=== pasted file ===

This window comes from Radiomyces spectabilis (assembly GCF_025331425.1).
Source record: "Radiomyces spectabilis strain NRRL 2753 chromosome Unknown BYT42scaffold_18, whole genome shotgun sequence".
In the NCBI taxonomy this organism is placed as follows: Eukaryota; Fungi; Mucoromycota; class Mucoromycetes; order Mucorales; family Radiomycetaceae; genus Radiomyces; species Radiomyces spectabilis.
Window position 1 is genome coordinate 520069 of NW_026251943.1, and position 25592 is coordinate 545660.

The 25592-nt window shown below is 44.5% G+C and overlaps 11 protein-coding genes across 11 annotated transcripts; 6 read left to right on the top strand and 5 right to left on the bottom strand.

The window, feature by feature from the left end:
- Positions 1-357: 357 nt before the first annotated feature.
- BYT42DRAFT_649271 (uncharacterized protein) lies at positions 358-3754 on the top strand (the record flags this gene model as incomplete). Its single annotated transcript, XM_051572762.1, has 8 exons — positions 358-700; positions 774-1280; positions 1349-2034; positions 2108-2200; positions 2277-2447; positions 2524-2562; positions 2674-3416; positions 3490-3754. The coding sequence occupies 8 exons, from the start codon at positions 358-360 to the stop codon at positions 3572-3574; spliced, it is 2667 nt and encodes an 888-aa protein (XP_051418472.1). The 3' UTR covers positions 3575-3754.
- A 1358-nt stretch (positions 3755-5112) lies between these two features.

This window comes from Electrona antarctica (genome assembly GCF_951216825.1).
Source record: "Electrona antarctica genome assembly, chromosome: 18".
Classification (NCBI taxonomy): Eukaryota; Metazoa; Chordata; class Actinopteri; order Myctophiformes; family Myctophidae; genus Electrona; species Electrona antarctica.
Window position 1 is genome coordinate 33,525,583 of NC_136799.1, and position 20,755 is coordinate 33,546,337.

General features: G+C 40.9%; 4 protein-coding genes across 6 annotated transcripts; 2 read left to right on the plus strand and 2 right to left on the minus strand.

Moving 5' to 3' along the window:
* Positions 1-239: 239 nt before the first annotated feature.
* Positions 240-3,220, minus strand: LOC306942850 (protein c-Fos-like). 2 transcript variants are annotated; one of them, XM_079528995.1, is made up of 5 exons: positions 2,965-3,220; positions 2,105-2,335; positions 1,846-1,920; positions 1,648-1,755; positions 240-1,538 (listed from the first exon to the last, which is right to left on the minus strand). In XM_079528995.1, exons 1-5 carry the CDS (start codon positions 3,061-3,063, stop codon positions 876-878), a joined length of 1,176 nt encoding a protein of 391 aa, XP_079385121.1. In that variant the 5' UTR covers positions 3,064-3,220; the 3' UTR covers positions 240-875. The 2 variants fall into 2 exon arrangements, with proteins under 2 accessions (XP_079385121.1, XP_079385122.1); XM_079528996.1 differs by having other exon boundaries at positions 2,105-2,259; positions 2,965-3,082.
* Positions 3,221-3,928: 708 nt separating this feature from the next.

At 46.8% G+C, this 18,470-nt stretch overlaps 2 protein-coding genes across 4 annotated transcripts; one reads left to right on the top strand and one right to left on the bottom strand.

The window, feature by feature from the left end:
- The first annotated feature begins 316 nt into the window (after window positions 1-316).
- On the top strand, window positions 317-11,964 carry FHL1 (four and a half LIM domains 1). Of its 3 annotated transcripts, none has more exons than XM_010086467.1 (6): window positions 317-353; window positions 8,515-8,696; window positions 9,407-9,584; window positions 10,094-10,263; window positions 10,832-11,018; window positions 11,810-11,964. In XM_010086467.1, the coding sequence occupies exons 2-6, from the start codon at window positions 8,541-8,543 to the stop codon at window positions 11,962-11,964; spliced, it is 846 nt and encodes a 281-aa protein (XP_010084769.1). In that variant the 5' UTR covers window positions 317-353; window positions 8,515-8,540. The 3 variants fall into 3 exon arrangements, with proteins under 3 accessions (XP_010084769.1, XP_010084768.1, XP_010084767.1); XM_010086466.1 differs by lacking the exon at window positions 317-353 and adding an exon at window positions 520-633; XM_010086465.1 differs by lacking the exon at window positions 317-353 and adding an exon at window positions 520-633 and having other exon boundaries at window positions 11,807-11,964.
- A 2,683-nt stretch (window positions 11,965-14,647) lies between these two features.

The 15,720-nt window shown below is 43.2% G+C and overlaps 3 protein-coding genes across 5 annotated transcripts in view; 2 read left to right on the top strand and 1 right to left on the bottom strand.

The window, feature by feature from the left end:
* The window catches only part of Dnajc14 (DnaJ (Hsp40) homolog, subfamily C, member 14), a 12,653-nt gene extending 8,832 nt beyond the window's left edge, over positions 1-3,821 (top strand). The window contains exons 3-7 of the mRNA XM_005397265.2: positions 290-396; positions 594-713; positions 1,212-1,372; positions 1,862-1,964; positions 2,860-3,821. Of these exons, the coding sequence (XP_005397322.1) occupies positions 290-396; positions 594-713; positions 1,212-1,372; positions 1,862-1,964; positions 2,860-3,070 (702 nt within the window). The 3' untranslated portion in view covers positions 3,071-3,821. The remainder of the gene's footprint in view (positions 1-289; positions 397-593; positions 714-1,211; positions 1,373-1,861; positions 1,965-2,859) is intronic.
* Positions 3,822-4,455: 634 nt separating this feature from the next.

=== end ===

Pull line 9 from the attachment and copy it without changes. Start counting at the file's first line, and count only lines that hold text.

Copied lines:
- A 1358-nt stretch (positions 3755-5112) lies between these two features.